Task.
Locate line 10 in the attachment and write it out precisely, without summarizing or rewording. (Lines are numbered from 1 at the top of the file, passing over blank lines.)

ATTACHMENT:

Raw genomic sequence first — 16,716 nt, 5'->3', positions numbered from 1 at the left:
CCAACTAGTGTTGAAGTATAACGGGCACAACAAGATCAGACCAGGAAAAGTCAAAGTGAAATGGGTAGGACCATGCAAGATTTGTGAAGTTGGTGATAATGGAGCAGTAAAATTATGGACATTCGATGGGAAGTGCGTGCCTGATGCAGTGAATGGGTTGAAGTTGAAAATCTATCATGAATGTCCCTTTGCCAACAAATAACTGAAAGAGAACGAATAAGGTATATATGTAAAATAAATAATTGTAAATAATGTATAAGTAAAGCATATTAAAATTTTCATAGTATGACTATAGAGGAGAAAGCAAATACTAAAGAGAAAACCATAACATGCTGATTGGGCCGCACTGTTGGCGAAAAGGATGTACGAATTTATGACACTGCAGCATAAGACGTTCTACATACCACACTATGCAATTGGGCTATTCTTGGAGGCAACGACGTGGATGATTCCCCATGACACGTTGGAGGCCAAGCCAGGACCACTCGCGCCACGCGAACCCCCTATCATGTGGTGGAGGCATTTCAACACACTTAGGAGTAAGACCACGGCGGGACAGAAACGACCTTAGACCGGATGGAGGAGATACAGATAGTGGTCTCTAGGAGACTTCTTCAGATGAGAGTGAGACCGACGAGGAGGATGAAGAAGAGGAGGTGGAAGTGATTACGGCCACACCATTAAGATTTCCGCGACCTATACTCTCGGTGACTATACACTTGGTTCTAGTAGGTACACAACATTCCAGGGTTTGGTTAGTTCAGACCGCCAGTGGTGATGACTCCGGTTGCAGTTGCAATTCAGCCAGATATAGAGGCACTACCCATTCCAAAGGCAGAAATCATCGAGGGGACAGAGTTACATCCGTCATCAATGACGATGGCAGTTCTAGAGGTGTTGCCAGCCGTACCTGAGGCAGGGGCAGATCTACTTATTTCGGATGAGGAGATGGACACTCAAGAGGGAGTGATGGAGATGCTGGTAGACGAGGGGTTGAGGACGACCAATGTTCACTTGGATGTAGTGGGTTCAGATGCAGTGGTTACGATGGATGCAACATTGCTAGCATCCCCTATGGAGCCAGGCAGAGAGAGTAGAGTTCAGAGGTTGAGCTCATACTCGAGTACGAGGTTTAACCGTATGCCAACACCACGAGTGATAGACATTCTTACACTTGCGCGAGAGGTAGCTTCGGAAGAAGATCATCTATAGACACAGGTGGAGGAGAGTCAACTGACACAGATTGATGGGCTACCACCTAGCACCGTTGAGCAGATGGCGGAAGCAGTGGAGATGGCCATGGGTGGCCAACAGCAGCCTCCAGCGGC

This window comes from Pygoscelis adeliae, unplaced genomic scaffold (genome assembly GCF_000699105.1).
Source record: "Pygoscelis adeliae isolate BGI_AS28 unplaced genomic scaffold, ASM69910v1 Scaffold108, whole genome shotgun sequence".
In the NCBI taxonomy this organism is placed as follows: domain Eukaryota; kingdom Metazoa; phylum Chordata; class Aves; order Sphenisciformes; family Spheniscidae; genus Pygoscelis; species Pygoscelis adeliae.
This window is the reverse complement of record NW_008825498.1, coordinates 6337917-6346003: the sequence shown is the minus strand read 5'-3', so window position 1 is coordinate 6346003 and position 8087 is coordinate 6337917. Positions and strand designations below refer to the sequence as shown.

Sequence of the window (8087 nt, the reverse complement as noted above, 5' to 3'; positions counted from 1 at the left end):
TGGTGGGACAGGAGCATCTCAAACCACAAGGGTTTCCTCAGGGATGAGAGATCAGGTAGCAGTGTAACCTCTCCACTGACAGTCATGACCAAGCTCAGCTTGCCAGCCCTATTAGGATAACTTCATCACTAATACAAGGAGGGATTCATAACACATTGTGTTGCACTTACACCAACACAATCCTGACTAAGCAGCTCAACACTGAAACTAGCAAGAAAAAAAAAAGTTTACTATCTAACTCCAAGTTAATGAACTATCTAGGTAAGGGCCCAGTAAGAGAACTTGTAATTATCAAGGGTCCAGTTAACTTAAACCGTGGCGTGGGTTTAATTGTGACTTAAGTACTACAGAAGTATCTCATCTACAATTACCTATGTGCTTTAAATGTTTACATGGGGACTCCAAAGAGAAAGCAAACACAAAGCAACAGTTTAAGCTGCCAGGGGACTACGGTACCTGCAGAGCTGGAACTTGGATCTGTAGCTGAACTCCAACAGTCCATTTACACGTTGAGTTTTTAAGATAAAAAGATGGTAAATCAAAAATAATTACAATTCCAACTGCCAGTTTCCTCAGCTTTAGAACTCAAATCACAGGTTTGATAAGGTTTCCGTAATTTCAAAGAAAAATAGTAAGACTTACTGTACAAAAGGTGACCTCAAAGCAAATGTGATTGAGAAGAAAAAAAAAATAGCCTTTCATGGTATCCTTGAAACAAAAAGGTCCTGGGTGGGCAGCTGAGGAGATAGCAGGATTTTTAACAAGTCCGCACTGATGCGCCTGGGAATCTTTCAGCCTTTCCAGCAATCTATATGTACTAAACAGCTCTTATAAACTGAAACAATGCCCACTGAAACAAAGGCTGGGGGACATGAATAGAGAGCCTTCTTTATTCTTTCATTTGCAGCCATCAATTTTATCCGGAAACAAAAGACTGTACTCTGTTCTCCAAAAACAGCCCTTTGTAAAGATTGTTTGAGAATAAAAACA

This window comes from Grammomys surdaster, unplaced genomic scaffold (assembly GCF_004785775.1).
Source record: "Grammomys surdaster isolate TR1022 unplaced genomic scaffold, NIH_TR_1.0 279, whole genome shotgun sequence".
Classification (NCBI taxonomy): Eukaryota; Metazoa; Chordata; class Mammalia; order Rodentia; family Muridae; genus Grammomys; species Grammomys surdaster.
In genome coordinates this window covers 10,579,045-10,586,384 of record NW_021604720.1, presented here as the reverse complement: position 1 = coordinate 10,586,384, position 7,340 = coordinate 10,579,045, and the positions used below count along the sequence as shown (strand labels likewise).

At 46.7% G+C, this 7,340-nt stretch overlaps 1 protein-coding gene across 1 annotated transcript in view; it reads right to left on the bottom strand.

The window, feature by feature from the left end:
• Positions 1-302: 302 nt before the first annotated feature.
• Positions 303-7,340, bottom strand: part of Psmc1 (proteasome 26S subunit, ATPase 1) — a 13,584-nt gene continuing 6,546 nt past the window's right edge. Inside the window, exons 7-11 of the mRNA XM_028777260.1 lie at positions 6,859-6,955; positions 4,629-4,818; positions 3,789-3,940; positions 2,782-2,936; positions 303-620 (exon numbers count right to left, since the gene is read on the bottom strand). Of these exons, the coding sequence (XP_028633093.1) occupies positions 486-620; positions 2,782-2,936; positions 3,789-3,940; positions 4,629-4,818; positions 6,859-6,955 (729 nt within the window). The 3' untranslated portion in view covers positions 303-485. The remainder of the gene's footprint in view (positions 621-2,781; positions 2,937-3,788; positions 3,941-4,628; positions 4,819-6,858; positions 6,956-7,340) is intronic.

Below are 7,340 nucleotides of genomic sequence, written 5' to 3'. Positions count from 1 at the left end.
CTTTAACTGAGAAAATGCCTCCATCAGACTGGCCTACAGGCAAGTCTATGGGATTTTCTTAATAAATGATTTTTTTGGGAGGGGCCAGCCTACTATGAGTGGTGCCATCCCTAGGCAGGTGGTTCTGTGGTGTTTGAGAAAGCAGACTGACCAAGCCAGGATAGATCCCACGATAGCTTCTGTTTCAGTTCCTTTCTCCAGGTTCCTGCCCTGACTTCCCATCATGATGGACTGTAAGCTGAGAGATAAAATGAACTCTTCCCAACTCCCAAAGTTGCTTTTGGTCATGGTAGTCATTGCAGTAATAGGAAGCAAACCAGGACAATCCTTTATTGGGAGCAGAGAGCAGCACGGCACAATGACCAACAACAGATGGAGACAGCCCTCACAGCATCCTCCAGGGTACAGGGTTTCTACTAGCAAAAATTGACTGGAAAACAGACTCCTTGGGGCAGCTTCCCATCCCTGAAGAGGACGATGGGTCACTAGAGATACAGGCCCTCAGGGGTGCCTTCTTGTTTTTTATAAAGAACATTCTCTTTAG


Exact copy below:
Source record: "Grammomys surdaster isolate TR1022 unplaced genomic scaffold, NIH_TR_1.0 279, whole genome shotgun sequence".